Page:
With unemployment currently at record lows, hospitality businesses must be willing to understand and meet staff demands – and that's no bad thing, says Peter Hancock
I have never served in the armed forces but I assume it is still the case that orders are followed without question. How else, in an emergency, could the command structure perform effectively? When split-second decisions can mean the difference between life and death, there is surely no space for debate.
Not so long ago, hotels and restaurants operated along similar lines, with front of house and kitchen teams adopting a strict hierarchy, whereby you instantly obeyed your boss's instructions and expected those under your own supervision to do the same.
Such compliance, at least in the private sector, was based on the simple principle of market forces. So long as there were more jobseekers than vacancies to be filled, employers could call the shots.
Well, the tables have certainly turned now that we have just 3.8% unemployment in the UK, by comparison with most countries a remarkably low figure. Anecdotally I hear from hoteliers of new recruits who, far from trembling at the knees when reprimanded by their manager for being late, are just as likely to tell them to get stuffed and walk out. Others say they are treading on eggshells for fear of hurting younger workers' feelings or for failing to take their needs into account when, for example, drawing up the weekly rota.
That the pendulum has swung at all is surely to be welcomed. Our industry seems at last to be shaking off its old reputation for exploitative practices and is instead becoming a beacon of enlightened management.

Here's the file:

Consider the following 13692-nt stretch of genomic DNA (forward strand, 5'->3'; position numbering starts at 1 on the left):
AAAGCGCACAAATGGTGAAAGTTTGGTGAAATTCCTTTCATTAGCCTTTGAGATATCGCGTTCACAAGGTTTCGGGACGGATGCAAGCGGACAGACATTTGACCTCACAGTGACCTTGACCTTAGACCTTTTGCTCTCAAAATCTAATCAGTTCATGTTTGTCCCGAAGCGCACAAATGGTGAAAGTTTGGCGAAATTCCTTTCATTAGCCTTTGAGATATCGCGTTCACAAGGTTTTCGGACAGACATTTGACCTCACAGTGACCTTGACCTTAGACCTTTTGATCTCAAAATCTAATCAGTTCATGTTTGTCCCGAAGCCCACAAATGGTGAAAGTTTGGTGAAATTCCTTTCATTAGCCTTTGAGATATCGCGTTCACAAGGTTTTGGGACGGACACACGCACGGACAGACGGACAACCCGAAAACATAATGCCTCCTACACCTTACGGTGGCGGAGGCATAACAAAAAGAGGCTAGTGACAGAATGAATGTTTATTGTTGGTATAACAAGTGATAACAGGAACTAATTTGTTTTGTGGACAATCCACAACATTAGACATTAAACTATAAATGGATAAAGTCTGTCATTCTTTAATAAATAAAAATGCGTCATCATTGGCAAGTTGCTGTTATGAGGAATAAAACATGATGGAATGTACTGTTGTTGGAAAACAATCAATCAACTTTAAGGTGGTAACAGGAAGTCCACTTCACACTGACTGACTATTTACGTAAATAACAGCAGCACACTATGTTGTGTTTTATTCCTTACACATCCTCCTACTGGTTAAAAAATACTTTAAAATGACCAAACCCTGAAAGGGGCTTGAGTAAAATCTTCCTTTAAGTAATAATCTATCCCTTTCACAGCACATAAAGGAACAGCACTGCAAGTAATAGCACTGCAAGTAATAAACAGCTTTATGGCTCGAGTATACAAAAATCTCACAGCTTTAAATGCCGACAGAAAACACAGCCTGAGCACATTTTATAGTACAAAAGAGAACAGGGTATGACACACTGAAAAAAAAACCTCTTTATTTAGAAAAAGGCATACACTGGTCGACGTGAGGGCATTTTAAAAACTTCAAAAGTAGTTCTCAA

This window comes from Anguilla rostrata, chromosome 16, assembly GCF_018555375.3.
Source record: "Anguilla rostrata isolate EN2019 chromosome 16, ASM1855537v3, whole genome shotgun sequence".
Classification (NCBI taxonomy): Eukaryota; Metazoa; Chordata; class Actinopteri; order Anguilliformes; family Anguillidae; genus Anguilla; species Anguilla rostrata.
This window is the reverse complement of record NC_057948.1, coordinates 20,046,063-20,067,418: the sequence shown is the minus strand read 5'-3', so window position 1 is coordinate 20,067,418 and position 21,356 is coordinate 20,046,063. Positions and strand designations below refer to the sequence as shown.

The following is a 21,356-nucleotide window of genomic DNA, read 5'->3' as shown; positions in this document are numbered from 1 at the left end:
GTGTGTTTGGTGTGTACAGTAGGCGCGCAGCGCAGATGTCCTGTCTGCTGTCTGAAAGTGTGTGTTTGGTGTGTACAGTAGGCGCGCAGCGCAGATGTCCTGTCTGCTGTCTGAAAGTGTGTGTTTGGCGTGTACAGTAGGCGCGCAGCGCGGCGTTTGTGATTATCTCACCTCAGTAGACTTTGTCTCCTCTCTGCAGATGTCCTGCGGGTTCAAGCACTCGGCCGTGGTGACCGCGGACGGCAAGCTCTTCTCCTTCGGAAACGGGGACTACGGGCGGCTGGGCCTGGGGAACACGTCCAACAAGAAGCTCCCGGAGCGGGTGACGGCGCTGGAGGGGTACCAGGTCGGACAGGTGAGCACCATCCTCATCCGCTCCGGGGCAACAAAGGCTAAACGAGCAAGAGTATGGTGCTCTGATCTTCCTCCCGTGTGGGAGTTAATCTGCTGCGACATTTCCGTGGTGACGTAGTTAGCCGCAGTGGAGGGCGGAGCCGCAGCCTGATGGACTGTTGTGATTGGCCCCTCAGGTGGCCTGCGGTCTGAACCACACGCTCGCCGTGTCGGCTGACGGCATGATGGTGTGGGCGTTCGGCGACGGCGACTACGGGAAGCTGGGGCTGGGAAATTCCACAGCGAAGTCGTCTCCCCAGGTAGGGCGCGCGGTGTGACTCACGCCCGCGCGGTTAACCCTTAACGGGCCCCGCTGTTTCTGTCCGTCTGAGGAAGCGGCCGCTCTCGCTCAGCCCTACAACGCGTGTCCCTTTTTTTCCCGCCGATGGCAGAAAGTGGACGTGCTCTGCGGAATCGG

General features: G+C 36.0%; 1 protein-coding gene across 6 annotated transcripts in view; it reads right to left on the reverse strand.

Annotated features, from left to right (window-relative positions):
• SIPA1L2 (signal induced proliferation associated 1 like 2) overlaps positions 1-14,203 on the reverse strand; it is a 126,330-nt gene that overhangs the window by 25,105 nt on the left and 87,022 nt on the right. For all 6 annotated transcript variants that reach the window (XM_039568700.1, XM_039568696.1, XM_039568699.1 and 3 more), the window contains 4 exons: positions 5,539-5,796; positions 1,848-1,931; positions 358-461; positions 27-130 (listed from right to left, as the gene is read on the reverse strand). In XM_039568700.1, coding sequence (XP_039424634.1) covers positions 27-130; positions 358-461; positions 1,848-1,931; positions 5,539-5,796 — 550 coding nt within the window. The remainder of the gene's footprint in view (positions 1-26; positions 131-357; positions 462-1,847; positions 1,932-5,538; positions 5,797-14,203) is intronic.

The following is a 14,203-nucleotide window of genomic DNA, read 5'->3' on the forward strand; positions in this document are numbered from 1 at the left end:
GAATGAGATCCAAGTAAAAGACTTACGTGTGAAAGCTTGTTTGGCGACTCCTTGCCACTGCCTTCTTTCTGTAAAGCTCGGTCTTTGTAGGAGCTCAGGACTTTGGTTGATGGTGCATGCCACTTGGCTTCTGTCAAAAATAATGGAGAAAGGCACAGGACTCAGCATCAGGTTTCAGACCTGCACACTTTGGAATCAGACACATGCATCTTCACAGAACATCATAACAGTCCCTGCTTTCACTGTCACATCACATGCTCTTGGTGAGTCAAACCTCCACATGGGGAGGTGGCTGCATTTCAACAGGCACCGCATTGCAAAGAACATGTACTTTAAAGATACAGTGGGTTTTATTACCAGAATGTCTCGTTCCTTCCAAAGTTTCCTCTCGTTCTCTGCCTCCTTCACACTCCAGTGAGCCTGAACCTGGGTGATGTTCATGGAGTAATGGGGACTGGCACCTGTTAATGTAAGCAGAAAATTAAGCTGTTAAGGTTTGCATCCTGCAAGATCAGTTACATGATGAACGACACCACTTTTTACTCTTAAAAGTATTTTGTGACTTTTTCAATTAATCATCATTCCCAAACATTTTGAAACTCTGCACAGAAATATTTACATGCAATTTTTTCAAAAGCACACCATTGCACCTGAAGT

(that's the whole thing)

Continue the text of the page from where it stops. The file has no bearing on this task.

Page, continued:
My guess is that these factors will cause even greater polarisation in the hotel sector, with budget hotels becoming virtually "self-service" operations, while luxury properties go to the other extreme, offering amazing service and passing on the cost in the form of higher prices. Let's remember that the rental sector, including Airbnb, already competes with us massively thanks to its relatively non-existent payroll; where our advantage can't be lower prices, it has to be better service instead.
But throughout the industry, if it is to attract staff from elsewhere, a new approach to man management is unavoidable.
There is an elephant in the room, the awkward topic nobody much enjoys discussing… and that is salaries.
No matter how caring or inspiring the leadership, everyone has bills to pay and the current buoyancy of the labour market means few people with portable skills need to accept pay at or fractionally above the legal minimum.
Faced with so many other burdens, the last thing most businesses need right now is a rising payroll cost, but there's no escaping economic reality.
On the plus side, as it becomes generally known that hospitality offers decent pay on top of the flexible hours and rapid progression for which it has always been recognised,we may finally be rid of the perception that it is a second rather than a first choice of career.
Peter Hancock is chief executive of Pride of Britain Hotels
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